As I reconstructed my view of who my mother was, it became clear that exhibiting her archive was the final piece of the jigsaw. Identity! A Poly Styrene Retrospective, which is currently showing, is the first exhibit of my mother’s work. It lays bear her status as a hugely significant yet under appreciated multidisciplinary artist. 198 Contemporary Arts and Learning is one of the only art spaces originally established to champion the work of African, Caribbean and Asian artists. And, the location was also significant as Brixton was where my mother had spent her formative years.
It took a year to plan and organise, but Mattie Loyce and I have put together an exciting program of events. I’m really looking forward to the Identity! Weekender on 1 June, which explores her legacy through panels and an evening of music curated by the DIY punks of colour festival Decolonise Fest. The program of events involves people who knew Poly, like Youth who produced her last album Generation Indigo. They’re joined by artists who found inspiration in her work such as Melodie Holiday, artist and lead singer of Art Trip and the Static Sound, and creatives who are continuing her DIY and radical legacy today like black feminist punk Big Joanie.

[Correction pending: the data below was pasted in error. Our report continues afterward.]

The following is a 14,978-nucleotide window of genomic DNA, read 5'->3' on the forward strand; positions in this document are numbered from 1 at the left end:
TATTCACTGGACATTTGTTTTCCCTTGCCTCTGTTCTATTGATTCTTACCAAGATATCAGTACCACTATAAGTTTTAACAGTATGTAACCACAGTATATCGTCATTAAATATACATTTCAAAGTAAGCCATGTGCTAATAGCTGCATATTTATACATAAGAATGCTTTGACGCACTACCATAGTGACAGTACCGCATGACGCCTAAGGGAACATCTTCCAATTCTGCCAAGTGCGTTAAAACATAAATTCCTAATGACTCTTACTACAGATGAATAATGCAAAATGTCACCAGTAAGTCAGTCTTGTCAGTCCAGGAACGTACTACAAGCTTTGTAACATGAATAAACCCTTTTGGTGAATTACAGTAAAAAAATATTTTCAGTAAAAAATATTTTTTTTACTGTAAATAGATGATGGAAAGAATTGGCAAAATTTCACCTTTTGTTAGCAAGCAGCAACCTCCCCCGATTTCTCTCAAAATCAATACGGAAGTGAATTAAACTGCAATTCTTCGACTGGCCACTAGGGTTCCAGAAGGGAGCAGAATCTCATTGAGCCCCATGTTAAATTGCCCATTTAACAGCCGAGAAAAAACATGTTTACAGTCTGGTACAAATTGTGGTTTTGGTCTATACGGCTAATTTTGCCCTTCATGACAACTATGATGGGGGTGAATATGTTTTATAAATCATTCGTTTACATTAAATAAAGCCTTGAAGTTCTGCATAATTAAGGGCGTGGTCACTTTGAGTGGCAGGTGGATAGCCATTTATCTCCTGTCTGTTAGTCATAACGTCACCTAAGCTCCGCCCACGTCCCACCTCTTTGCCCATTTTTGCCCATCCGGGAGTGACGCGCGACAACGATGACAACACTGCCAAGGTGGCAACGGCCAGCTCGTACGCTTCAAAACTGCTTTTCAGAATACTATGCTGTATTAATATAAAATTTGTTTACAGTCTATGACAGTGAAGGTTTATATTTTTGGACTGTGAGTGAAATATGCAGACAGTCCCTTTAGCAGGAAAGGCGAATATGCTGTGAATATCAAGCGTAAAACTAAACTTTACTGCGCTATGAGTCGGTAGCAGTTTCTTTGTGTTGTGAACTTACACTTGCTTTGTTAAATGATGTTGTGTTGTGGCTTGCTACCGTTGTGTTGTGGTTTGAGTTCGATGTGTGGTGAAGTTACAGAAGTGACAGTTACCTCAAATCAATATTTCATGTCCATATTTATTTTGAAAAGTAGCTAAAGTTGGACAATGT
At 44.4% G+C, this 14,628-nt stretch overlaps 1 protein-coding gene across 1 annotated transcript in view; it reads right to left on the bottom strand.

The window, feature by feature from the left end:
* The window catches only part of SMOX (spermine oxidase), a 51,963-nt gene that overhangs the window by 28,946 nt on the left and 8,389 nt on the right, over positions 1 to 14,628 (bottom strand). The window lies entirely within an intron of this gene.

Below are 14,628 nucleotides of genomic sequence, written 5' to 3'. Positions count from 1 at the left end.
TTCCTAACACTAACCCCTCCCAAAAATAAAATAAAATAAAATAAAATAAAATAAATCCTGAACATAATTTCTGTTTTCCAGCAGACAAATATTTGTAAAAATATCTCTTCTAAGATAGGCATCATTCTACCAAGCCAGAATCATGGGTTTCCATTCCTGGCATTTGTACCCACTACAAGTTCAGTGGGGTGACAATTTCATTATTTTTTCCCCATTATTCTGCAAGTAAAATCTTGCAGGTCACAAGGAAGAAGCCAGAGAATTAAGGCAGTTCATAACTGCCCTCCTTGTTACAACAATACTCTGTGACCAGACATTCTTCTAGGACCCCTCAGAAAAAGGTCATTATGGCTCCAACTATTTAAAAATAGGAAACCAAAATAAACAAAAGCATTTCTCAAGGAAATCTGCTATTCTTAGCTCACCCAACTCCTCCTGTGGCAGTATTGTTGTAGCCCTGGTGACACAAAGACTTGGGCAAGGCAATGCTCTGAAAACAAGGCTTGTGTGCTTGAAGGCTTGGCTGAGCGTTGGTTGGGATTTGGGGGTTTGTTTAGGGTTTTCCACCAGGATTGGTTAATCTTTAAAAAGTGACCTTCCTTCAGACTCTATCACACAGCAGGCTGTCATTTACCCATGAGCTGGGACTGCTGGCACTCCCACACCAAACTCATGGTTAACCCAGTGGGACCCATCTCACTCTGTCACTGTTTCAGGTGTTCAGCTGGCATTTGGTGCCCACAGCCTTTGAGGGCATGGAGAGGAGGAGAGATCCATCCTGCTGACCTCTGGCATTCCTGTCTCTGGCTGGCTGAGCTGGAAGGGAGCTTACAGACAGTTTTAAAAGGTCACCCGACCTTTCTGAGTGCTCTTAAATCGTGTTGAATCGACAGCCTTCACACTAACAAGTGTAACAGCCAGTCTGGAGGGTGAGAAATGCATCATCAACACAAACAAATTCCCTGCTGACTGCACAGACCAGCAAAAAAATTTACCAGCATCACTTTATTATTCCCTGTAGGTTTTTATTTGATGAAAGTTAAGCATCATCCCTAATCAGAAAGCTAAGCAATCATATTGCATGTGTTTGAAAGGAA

I am nowhere near the end of the journey I embarked on three years ago. The documentary project has taken a lot longer than I had initially envisaged. The stress of my first foray into filmmaking has at times had me questioning why I ever got myself into such an endeavour in the first place.
Ironically, now I understand the all-encompassing reality of trying to bring your creative ideas to life. Seeing my mother’s art exhibited in a gallery, art that had been lying in unopened boxes for so long, has been truly rewarding and therapeutic. The sense of achievement and overwhelmingly positive reactions to her work tells me that this journey has been worthwhile.
Identity! A Poly Styrene Retrospective will be exhibited at 198 Contemporary Arts and Learning until 7 June. Find out more here.